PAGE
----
As far as rebuilding trust, I keep saying it: we’ve got to stop letting the police investigate these incidents themselves. Or go to an equally fair system in which the police simply notify suspects that they think they have committed a crime and let the citizens investigate their own wrongdoing.


  3. Frank Serpico, remember him — the good cop that was shot by the bad cops of NY and left to die? — Well, he said that these days the cops don’t investigate anymore, they just shoot. Shooting ends all investigations if you shoot them right.



  4. Frank Serpico… What a story there!!

    I think it has been a problem for as long as we’ve had police. I also think the speed of social media and technology allows us to be aware of far more instances now than we would have long ago. It’s been 24 years since the Rodney King incident, to look at things for perspective. In that time, we’ve witnessed how many videos depicting what appears to be police brutality, and they’re still showing up.


  5. The modern technology probably does make us more aware of this and maybe it’s worse now and maybe it isn’t but things like this have gone on all my life. In the past, it was usually more of a beat down than a shooting but that doesn’t mean the shootings never happened.

    I think there’s several things in play here. For one thing we’ve militarized law enforcement to a certain extent. Years ago, only large jurisdictions had a SWAT team and now they’re nearly everywhere. It’s like anything else, if you have these teams, they have to have something to do and they probably go on far more calls than they really need to. What used to call for a couple of cars now seems to call for a special forces raid. Another thing is that we’ve had a breakdown in society over the last few decades. For lack of a better term, things have gotten meaner and I’m sure law enforcement personnel are more on edge than they once were. That can lead to bad decisions and bad results.

    I think the move to body cams will help but that’s not going to be a be-all, end-all and it’s going to raise it’s own problems. Let’s say they come to your house and knock on your door. Having nothing to hide you let them in and it turns out through bad info, whatever, they didn’t need to be at your house (sort of like the cell phone incident you once mentioned). No harm, no foul, but still, there’s the inside of your home (which is nobody’s business) on some film somewhere. Will it be public and/or subject to the Freedom of Information act?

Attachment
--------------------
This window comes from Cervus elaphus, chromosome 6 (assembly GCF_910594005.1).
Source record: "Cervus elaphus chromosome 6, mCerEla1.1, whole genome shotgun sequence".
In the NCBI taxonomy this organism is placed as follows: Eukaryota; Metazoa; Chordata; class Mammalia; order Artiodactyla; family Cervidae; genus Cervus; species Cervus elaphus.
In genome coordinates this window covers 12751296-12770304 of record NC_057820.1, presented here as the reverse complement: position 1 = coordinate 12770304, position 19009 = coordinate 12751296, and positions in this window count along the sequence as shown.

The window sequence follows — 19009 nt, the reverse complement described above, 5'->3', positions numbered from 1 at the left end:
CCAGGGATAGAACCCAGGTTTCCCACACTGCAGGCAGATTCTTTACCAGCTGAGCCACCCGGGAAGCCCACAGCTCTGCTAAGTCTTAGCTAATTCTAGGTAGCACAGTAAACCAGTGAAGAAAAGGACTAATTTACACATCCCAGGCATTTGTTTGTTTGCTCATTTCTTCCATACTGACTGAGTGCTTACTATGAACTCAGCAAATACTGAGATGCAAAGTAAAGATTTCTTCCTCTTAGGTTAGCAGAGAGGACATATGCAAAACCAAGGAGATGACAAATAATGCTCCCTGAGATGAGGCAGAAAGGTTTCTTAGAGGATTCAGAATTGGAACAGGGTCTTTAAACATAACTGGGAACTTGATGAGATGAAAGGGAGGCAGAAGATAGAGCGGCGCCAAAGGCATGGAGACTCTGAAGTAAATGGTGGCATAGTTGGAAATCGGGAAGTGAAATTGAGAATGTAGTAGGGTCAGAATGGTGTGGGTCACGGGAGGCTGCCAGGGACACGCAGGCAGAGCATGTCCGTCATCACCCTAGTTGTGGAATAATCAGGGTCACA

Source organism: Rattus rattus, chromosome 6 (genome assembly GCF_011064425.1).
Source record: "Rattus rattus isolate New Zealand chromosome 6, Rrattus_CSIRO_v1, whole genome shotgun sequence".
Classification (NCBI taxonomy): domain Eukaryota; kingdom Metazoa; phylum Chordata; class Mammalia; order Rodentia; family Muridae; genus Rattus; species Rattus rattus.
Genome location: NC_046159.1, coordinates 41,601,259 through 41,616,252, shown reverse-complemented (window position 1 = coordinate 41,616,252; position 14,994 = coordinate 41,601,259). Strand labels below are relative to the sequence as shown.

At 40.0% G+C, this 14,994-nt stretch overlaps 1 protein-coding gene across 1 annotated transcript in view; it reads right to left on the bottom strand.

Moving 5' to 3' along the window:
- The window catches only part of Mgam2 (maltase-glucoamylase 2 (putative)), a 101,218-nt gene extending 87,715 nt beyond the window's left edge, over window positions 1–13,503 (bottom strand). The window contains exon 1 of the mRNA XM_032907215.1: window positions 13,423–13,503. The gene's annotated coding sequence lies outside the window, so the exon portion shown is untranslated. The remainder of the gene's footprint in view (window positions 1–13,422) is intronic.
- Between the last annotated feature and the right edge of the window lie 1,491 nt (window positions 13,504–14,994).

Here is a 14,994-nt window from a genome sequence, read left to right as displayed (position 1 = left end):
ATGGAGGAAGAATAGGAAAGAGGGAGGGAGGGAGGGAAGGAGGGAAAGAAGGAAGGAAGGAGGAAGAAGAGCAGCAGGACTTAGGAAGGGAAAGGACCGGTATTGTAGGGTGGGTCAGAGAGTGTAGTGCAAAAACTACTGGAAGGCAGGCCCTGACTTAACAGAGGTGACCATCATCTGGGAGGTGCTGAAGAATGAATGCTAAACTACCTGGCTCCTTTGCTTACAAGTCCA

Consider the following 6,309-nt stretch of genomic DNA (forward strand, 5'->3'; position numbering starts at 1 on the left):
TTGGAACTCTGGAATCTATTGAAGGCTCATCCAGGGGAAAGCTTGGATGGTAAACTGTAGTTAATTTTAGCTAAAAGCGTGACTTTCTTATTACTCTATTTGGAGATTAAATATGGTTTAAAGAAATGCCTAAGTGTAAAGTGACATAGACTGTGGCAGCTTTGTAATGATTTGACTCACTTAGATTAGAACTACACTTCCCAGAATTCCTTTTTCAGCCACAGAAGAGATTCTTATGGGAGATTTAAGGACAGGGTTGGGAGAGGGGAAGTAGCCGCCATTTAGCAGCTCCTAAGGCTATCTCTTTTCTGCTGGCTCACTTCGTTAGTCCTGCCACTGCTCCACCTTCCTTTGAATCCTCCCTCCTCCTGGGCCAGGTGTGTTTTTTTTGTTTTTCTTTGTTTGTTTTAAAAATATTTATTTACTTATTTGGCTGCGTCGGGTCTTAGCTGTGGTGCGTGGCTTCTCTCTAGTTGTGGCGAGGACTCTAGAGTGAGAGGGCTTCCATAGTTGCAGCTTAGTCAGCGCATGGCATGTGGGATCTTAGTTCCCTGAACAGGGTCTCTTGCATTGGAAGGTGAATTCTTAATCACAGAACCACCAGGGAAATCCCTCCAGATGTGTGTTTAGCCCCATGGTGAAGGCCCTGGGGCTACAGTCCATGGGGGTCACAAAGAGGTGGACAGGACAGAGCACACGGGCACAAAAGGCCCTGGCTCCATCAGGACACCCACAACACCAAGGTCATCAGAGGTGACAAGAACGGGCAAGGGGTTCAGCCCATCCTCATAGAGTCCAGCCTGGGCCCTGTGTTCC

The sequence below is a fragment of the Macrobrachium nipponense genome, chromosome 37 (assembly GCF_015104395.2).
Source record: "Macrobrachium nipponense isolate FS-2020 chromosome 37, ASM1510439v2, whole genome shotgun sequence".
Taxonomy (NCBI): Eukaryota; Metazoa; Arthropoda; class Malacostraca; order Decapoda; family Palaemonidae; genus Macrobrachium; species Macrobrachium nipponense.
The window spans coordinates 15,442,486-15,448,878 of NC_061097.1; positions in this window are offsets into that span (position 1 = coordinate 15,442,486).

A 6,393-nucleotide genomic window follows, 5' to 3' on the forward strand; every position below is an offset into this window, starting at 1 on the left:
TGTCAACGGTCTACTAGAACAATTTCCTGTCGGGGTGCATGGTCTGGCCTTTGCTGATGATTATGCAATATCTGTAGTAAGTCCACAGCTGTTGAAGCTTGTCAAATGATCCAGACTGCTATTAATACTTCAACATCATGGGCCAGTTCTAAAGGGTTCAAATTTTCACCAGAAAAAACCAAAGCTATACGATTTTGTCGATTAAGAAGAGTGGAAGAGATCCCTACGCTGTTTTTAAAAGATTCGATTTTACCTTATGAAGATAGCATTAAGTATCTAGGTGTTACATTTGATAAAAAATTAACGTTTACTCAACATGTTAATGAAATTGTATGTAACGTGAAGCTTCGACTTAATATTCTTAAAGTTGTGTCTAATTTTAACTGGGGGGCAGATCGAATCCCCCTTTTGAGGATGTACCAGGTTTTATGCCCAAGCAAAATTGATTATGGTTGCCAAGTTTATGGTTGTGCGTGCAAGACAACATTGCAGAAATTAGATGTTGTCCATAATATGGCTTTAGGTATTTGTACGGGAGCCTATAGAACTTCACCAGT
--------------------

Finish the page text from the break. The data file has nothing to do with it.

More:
We got a whole lot more questions than answers but too many people these days, in and out of law enforcement, want to play Billy Badass and situations get ratcheted up way too quick. Back in my day, we were used to having to back it up if we wanted to mouth off but nowadays, at least in my world, too many of the younger set have always been able to talk with no consequences.

    Anyhow, I’m ramblin’ again. 😆

    As to the Scott situation, as we say in my world, “They just ain’t no sense in that”. Not sure they’ll get a murder one on it but that shooter needs to build some time, some serious time. In my opinion, that was as much shooting out of anger as anything I’ve ever seen. What the anger was about, who knows, but it’s really irrelevant anyway. It’s the result he needs to pay for.


    • So much truth there. I see things now that would have been unheard of when I was younger, and we know that’s only about 10 years ago. 😆

      We have adults driving kids to fights and getting involved in fights with kids. People are quick to pop off with a gun when it used to be a fist fight and done.

      I haven’t figured out why every single police force has to have a SWAT team. It’s highly unlikely that multiple standoffs are going to happen at the same time, so one or two teams should suffice for a county.

      I’m not convinced that the officer in South Carolina will be convicted. There has not been a single officer convicted in that state, and it is one that is conservative and supportive of law enforcement. Only time will tell.